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Chapter 2. The Rules: Understanding Your... > Limits on Your 401(k) Contributions ... - Pg. 25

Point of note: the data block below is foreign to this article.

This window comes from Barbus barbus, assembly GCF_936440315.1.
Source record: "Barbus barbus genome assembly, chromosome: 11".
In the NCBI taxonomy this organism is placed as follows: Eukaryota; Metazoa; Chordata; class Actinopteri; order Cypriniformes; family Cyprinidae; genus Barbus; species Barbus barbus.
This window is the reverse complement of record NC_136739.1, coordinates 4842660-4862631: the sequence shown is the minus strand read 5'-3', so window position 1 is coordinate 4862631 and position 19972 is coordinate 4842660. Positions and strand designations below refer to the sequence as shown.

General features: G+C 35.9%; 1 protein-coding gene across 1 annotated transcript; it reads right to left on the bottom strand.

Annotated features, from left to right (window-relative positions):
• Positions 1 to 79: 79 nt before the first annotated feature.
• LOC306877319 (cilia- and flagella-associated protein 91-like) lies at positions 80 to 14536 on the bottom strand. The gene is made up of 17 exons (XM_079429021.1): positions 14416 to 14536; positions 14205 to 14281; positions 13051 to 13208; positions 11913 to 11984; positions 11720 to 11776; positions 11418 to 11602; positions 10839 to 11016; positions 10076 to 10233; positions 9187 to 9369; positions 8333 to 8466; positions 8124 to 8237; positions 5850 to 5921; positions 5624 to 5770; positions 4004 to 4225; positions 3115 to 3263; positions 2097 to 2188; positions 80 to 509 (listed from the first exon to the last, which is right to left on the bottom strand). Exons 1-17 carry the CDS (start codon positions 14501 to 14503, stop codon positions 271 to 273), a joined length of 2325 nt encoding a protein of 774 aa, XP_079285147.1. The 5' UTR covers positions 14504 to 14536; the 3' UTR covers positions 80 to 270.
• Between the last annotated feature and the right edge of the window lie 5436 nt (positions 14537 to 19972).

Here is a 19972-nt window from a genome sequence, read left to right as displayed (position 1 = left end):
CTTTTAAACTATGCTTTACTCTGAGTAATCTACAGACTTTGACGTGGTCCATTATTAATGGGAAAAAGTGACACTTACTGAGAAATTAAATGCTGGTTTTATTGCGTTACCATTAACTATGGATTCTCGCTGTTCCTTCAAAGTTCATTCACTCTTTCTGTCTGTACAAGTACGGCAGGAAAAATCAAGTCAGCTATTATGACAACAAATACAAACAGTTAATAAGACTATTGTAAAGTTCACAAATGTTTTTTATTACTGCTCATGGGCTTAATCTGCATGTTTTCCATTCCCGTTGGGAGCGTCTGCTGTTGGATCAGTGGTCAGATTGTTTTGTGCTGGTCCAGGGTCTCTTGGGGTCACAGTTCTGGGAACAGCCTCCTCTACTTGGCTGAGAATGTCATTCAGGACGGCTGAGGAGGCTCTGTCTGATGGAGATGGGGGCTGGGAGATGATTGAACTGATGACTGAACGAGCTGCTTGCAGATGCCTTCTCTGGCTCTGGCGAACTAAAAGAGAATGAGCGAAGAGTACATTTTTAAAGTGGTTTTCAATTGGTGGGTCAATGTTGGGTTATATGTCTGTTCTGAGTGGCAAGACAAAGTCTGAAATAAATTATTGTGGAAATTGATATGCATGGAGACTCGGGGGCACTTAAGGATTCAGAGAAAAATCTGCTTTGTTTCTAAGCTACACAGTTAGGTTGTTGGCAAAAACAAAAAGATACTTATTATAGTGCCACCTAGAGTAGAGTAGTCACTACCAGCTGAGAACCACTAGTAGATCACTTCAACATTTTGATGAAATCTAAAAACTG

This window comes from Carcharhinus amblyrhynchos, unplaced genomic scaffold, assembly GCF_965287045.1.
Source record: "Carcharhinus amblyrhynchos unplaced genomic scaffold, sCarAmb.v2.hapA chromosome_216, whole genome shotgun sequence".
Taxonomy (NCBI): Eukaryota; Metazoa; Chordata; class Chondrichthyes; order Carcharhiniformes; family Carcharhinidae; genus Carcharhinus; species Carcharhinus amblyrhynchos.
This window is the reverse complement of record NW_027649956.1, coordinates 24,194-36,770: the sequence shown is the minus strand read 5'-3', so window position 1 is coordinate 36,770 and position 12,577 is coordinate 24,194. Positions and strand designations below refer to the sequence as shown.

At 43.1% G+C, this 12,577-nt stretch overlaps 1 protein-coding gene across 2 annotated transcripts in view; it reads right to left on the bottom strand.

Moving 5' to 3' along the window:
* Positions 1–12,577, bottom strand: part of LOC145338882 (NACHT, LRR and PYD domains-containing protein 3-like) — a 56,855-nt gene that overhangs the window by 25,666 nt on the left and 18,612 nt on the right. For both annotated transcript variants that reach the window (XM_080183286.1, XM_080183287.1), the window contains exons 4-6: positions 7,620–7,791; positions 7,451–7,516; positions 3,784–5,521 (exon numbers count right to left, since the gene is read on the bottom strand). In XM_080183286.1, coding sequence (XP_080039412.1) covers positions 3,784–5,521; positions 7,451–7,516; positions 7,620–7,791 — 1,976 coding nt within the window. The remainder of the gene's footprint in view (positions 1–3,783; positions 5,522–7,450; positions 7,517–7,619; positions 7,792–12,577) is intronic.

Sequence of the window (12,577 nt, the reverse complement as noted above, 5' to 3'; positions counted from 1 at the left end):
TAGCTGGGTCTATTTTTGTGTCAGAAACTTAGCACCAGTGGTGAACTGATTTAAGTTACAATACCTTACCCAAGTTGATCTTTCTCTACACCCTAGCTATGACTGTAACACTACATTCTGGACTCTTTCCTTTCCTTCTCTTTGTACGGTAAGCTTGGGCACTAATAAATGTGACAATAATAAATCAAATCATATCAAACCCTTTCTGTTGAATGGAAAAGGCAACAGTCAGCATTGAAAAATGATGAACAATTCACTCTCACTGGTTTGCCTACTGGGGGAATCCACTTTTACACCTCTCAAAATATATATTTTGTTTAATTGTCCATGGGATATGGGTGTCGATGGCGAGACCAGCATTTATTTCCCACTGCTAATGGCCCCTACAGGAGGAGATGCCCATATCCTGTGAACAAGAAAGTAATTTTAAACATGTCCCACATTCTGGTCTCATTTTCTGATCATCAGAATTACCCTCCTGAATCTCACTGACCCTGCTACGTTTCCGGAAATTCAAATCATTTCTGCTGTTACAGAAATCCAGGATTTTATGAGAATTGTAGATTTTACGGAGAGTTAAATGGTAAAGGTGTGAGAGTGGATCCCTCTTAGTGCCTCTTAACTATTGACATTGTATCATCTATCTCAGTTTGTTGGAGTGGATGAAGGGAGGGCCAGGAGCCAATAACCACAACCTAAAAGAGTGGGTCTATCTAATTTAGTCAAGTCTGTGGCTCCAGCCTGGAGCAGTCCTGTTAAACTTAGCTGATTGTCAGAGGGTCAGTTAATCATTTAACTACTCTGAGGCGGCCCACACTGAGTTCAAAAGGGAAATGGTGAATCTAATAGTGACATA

The Rules: Understanding Your 401(k) Congress has been active in 2001 with the enactment of the Economic Growth and Tax Relief Reconciliation Act. This act, coupled with tax law changes from 1996 and 1997, has significantly changed how 401(k), 403(b), and 457 plans will operate. Many companies hate performing nondiscrimination tests, so Congress has pro- vided a way to get around them--a "safe harbor." If plan sponsors guarantee a contribution to your account of at least 3 percent of your pay, they could avoid the tests. There are also many other formulas that qualify. The point to remember is that there may be a way around your company's low 401(k) participation rate and the cap on HCEs, but it's going to cost the company money. Of course, the low-cost option is buying this book for all your co-workers and requiring them to read it. Now there's an idea worth mentioning to the boss! 25 Limits on Your 401(k) Contributions (IRS Code 415 and 401) If we had our way, we'd let you contribute as much as you can to your 401(k) account. Your employer probably feels exactly the same way. After all, it's for a good purpose--your retirement. Well, Congress and the IRS don't see it that way. You see, every dollar that's put in a protective shell is one less dollar to be taxed to support government. Shelter too much money from taxes, and government has to go on a diet. Government never has been very good at losing weight. A healthy appetite for tax dollars is why the IRS limits you and the plan sponsor's contributions to defined contribution plans. You can find these limits in IRS Code section 415. We lovingly refer to them as the 415 limits. The good news is that, beginning in 2002, the amount that you and your employer can contribute to your 401(k) account will increase to $40,000 or 100 percent of pay, whichever is less. That total includes all contributions to your account (pre-tax and after-tax, by you and by your employer) from all defined contribution plans (401[k], thrift, profit-sharing, ESOP, and money purchase). That seems to cover everything, doesn't it? Well, there's an exception to every rule. The 415 limits do not affect your ability to contribute to deductible or nondeductible IRAs. (See Chapter 9, "IRAs Versus 401[k]s--Which Is Better?"" for more on IRAs.) IRS Code section 401 sets a limit on the amount of your pay that may be considered for contributions and match. In 2001, the limit was $170,000. 2002 bumps it up to $200,000. The 401 limit increases in $1,000 increments based upon inflation. If you earn more than these limits (it could happen), you should ask your employer to offer a Supplemental Executive Retirement Plan (SERP). This way, you'll get matched on all your pay, not just some of it. Our Advice Good news for "older" Americans (and HCEs): Beginning in 2002, if you are age 50 or older, you can make an additional $1,000 pre-tax contribution to a 401(k), 403(b), or 457 plan, and you can make a $500 contribution to an IRA (traditional or Roth) or SIMPLE plan. To be eligible for these "catch-up contributions," all you need to do is meet the age requirements and contribute the maximum allowed by your plan or by law, whichever is less. HCEs are eligible for this extra amount, too, even if capped at a lower rate. The dollar limits increase each year, so, by 2006, you will be able to contribute an extra $5,000 to 401(k)s and $2,500 to IRAs. See, age does count for something.